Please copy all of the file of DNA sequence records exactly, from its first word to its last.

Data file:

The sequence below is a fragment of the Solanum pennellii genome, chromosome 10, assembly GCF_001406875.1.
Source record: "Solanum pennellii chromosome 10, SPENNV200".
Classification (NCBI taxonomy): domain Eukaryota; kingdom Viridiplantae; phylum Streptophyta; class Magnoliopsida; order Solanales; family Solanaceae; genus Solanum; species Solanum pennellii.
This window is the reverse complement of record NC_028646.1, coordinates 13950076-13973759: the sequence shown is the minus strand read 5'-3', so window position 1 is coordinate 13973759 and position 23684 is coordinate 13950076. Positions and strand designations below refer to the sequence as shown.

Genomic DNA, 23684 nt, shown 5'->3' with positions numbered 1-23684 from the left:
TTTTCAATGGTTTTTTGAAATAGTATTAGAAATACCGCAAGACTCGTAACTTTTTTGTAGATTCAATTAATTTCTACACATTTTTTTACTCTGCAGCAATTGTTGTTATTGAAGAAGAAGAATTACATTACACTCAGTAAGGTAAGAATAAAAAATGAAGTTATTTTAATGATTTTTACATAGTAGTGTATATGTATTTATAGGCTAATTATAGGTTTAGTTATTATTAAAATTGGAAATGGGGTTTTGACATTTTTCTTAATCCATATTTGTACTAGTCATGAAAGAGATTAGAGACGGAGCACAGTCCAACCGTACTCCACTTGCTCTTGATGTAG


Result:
The sequence below is a fragment of the Solanum pennellii genome, chromosome 10, assembly GCF_001406875.1.
Source record: "Solanum pennellii chromosome 10, SPENNV200".
Classification (NCBI taxonomy): domain Eukaryota; kingdom Viridiplantae; phylum Streptophyta; class Magnoliopsida; order Solanales; family Solanaceae; genus Solanum; species Solanum pennellii.
This window is the reverse complement of record NC_028646.1, coordinates 13950076-13973759: the sequence shown is the minus strand read 5'-3', so window position 1 is coordinate 13973759 and position 23684 is coordinate 13950076. Positions and strand designations below refer to the sequence as shown.

Genomic DNA, 23684 nt, shown 5'->3' with positions numbered 1-23684 from the left:
TTTTCAATGGTTTTTTGAAATAGTATTAGAAATACCGCAAGACTCGTAACTTTTTTGTAGATTCAATTAATTTCTACACATTTTTTTACTCTGCAGCAATTGTTGTTATTGAAGAAGAAGAATTACATTACACTCAGTAAGGTAAGAATAAAAAATGAAGTTATTTTAATGATTTTTACATAGTAGTGTATATGTATTTATAGGCTAATTATAGGTTTAGTTATTATTAAAATTGGAAATGGGGTTTTGACATTTTTCTTAATCCATATTTGTACTAGTCATGAAAGAGATTAGAGACGGAGCACAGTCCAACCGTACTCCACTTGCTCTTGATGTAG